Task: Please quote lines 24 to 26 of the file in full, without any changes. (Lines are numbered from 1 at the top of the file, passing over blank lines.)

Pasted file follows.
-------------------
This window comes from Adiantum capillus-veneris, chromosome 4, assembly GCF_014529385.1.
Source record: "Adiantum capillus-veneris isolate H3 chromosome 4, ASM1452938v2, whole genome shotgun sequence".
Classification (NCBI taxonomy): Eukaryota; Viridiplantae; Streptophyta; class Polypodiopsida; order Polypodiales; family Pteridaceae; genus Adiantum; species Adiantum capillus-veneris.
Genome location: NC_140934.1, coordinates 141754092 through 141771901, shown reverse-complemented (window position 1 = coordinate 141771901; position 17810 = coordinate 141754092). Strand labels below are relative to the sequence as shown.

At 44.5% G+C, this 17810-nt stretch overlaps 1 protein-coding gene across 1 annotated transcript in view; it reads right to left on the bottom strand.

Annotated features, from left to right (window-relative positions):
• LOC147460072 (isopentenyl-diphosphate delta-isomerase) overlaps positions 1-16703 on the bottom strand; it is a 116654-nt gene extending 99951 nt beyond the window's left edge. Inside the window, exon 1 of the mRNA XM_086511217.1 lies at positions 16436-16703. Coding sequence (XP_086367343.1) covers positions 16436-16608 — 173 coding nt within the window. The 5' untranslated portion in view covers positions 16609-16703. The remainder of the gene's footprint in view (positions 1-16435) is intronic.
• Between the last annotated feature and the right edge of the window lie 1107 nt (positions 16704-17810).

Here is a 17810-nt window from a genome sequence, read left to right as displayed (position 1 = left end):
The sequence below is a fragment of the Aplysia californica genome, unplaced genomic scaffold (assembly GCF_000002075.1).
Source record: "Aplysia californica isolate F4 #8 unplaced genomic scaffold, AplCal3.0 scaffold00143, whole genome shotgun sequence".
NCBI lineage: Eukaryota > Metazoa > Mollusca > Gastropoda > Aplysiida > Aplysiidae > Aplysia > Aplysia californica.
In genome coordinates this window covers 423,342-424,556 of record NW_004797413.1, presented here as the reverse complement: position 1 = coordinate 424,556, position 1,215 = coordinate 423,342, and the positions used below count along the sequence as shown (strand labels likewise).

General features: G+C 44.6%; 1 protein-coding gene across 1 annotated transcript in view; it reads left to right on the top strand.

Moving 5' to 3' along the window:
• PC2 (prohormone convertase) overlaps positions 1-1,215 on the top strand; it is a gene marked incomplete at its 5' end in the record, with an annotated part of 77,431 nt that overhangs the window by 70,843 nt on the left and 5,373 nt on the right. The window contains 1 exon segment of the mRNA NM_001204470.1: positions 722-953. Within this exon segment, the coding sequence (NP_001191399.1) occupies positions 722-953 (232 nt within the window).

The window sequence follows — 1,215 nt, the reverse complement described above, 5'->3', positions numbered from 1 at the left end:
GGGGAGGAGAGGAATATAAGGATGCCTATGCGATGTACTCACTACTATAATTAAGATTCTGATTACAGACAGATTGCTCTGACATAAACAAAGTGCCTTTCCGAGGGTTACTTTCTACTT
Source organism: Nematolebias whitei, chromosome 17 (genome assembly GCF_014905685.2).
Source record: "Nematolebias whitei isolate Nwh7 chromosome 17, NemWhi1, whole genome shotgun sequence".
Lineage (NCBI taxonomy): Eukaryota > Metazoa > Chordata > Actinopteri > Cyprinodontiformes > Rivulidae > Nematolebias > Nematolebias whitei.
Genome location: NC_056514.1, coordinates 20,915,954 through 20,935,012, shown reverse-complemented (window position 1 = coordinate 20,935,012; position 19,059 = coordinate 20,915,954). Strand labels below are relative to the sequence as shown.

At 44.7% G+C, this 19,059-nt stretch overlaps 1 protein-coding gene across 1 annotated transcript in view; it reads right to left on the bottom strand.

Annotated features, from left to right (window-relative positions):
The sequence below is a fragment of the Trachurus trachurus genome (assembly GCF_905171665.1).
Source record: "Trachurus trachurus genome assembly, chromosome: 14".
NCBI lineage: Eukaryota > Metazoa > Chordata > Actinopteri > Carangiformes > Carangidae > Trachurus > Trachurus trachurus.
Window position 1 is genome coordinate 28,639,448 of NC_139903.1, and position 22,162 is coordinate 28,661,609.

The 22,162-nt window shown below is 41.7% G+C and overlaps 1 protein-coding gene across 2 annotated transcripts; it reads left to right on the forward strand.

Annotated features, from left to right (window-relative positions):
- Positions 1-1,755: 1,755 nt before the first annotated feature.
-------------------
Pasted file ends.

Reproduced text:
Annotated features, from left to right (window-relative positions):
The sequence below is a fragment of the Trachurus trachurus genome (assembly GCF_905171665.1).
Source record: "Trachurus trachurus genome assembly, chromosome: 14".